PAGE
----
Dead Worlds: Life in the Imperium is besot by the constant awareness, even in places one would believe sheltered, of death. Death is everywhere, the popular consensus of the galaxy, joined only by a shrunken minority of those who claim for now to be alive. Dead Worlds are numerous in the Imperium, and are often not fit to be resettled or in unprofitable circumstances for even the most desperate colonization fleet. The dead import nothing and export nothing. They are serene in their perfect stasis. Those few Dead Worlds still proffering something of worth are settled by Research Stations, but most serve only to preserve in a blasted and airless landscape the evidence that it once hosted the ephemeral presence of the living.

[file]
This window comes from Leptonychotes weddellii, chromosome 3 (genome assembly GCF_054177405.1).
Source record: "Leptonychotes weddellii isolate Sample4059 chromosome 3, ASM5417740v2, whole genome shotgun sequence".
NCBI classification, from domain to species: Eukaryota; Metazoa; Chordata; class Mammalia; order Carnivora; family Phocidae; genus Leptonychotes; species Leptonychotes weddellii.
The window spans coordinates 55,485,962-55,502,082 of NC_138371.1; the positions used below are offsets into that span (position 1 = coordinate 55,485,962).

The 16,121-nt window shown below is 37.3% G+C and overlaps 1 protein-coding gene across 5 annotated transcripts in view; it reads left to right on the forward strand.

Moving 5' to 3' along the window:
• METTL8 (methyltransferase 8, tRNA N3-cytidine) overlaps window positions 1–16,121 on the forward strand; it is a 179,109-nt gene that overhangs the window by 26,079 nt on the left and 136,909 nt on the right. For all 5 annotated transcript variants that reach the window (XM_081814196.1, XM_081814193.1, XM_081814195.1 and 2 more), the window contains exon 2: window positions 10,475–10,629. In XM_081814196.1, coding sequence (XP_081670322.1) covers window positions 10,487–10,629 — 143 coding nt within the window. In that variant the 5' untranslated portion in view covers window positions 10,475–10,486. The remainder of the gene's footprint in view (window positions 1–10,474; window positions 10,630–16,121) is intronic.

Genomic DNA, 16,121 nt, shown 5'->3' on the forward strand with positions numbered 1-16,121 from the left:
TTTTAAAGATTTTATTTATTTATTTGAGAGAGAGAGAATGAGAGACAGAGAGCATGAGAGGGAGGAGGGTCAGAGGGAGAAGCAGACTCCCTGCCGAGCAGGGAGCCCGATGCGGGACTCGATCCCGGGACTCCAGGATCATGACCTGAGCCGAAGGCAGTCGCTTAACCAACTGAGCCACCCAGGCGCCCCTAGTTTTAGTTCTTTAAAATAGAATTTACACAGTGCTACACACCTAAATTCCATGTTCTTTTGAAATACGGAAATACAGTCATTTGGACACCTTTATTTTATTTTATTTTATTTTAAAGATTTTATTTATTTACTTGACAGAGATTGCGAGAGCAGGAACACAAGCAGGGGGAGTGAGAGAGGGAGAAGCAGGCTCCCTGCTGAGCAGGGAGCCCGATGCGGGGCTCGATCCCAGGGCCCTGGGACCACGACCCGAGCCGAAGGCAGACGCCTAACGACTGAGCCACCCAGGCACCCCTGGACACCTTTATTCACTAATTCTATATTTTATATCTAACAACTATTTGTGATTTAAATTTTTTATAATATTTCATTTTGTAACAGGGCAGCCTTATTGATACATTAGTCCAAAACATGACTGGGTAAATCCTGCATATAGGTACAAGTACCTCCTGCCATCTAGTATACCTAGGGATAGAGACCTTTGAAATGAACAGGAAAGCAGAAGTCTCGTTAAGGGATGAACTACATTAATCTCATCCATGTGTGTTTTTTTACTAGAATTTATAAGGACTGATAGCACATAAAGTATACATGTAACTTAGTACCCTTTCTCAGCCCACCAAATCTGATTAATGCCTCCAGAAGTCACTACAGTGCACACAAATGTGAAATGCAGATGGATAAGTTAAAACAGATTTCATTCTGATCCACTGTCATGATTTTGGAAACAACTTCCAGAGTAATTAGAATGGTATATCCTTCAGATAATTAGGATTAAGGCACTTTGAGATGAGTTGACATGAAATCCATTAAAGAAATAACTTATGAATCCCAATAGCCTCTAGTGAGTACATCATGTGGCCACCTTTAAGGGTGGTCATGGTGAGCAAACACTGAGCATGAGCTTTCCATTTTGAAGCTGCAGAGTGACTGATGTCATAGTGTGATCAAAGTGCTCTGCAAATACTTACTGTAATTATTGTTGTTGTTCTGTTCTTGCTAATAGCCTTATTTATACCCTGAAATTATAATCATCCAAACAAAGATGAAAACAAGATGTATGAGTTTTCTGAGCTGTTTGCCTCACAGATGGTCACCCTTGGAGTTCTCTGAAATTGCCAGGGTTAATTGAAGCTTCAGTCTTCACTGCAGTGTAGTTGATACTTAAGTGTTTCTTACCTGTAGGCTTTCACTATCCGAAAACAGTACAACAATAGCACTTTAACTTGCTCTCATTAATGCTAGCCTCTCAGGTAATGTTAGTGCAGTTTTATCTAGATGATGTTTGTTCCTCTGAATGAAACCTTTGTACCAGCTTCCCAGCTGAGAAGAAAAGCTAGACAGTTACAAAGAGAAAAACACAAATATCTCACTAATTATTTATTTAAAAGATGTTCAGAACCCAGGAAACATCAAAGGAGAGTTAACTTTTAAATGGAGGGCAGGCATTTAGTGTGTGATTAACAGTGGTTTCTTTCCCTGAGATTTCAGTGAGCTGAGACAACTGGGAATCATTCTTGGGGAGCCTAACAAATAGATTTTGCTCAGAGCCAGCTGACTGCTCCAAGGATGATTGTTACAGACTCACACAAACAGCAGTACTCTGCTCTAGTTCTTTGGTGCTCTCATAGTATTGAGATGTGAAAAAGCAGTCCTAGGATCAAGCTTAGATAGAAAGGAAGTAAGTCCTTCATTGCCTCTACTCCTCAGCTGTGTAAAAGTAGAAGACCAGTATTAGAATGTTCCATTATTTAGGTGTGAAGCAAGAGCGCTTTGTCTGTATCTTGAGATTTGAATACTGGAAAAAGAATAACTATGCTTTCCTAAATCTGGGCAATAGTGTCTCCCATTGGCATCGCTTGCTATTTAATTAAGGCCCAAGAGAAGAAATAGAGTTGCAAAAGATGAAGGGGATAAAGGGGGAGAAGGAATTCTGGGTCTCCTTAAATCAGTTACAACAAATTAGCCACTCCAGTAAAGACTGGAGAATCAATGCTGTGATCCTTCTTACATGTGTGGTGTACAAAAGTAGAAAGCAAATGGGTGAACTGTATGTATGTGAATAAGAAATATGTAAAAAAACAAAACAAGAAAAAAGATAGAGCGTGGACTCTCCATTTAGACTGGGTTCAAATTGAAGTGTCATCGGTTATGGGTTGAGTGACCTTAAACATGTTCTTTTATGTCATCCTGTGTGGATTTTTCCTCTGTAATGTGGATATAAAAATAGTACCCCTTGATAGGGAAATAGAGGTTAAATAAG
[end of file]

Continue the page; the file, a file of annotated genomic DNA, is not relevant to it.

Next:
Death Worlds: But as much as one may recoil at the mark of death, there is also fear to be had at the bloody struggle of overwhelming life. The economy of a Death World is quantified by a single word: struggle. Even when colonies are given the full support of advanced orbital capitals (and they often are not), the dammed souls of these worlds are never able to rise above the smallest degrees of complacency. Even a lapse in conflict against the ecosystem that on another world would constitute a minor recession would lead to the physical annihilation of all human life on a moderately dangerous Death World. There are Death Worlds who's hardy life mired in constant death have survived and recovered from lesser forms of Exterminatus. They commonly import weaponry, flame weaponry, chemical weaponry, biological weaponry, atomic weaponry, and advanced medical equipment while exporting rare minerals, xenos beasts, and the harshest breeds of soldiers. Currencies are disdained by some Death Worlders as treacherous and disloyal, but when they do exist they are usually of some rare flora, fauna, or trophy that can only be acquired in feats of danger. These sometimes are used as non-tradable signs of reputation rather than true currency.